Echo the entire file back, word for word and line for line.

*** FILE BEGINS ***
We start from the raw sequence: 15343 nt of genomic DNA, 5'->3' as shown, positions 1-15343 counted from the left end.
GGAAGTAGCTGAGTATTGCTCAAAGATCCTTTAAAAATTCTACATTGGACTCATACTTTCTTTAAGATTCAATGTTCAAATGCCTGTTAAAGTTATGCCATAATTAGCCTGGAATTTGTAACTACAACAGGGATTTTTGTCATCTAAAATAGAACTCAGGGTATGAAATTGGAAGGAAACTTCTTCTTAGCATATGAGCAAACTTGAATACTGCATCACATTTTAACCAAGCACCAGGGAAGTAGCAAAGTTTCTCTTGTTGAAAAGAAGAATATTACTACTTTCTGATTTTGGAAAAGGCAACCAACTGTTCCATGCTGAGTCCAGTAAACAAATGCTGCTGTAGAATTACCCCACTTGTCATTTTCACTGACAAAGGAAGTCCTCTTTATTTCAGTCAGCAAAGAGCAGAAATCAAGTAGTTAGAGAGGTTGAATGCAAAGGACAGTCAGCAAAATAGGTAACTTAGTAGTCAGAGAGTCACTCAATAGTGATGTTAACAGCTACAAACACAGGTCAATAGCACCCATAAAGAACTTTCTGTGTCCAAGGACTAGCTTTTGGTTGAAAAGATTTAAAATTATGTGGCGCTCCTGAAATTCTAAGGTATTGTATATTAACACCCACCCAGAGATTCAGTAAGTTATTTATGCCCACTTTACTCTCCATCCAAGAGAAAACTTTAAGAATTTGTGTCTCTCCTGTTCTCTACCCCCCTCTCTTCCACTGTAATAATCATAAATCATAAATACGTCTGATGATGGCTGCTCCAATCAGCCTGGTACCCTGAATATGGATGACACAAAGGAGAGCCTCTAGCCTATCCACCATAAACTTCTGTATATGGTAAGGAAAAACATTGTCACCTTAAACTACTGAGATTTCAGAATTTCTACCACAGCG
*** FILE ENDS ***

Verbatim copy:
We start from the raw sequence: 15343 nt of genomic DNA, 5'->3' as shown, positions 1-15343 counted from the left end.
GGAAGTAGCTGAGTATTGCTCAAAGATCCTTTAAAAATTCTACATTGGACTCATACTTTCTTTAAGATTCAATGTTCAAATGCCTGTTAAAGTTATGCCATAATTAGCCTGGAATTTGTAACTACAACAGGGATTTTTGTCATCTAAAATAGAACTCAGGGTATGAAATTGGAAGGAAACTTCTTCTTAGCATATGAGCAAACTTGAATACTGCATCACATTTTAACCAAGCACCAGGGAAGTAGCAAAGTTTCTCTTGTTGAAAAGAAGAATATTACTACTTTCTGATTTTGGAAAAGGCAACCAACTGTTCCATGCTGAGTCCAGTAAACAAATGCTGCTGTAGAATTACCCCACTTGTCATTTTCACTGACAAAGGAAGTCCTCTTTATTTCAGTCAGCAAAGAGCAGAAATCAAGTAGTTAGAGAGGTTGAATGCAAAGGACAGTCAGCAAAATAGGTAACTTAGTAGTCAGAGAGTCACTCAATAGTGATGTTAACAGCTACAAACACAGGTCAATAGCACCCATAAAGAACTTTCTGTGTCCAAGGACTAGCTTTTGGTTGAAAAGATTTAAAATTATGTGGCGCTCCTGAAATTCTAAGGTATTGTATATTAACACCCACCCAGAGATTCAGTAAGTTATTTATGCCCACTTTACTCTCCATCCAAGAGAAAACTTTAAGAATTTGTGTCTCTCCTGTTCTCTACCCCCCTCTCTTCCACTGTAATAATCATAAATCATAAATACGTCTGATGATGGCTGCTCCAATCAGCCTGGTACCCTGAATATGGATGACACAAAGGAGAGCCTCTAGCCTATCCACCATAAACTTCTGTATATGGTAAGGAAAAACATTGTCACCTTAAACTACTGAGATTTCAGAATTTCTACCACAGCG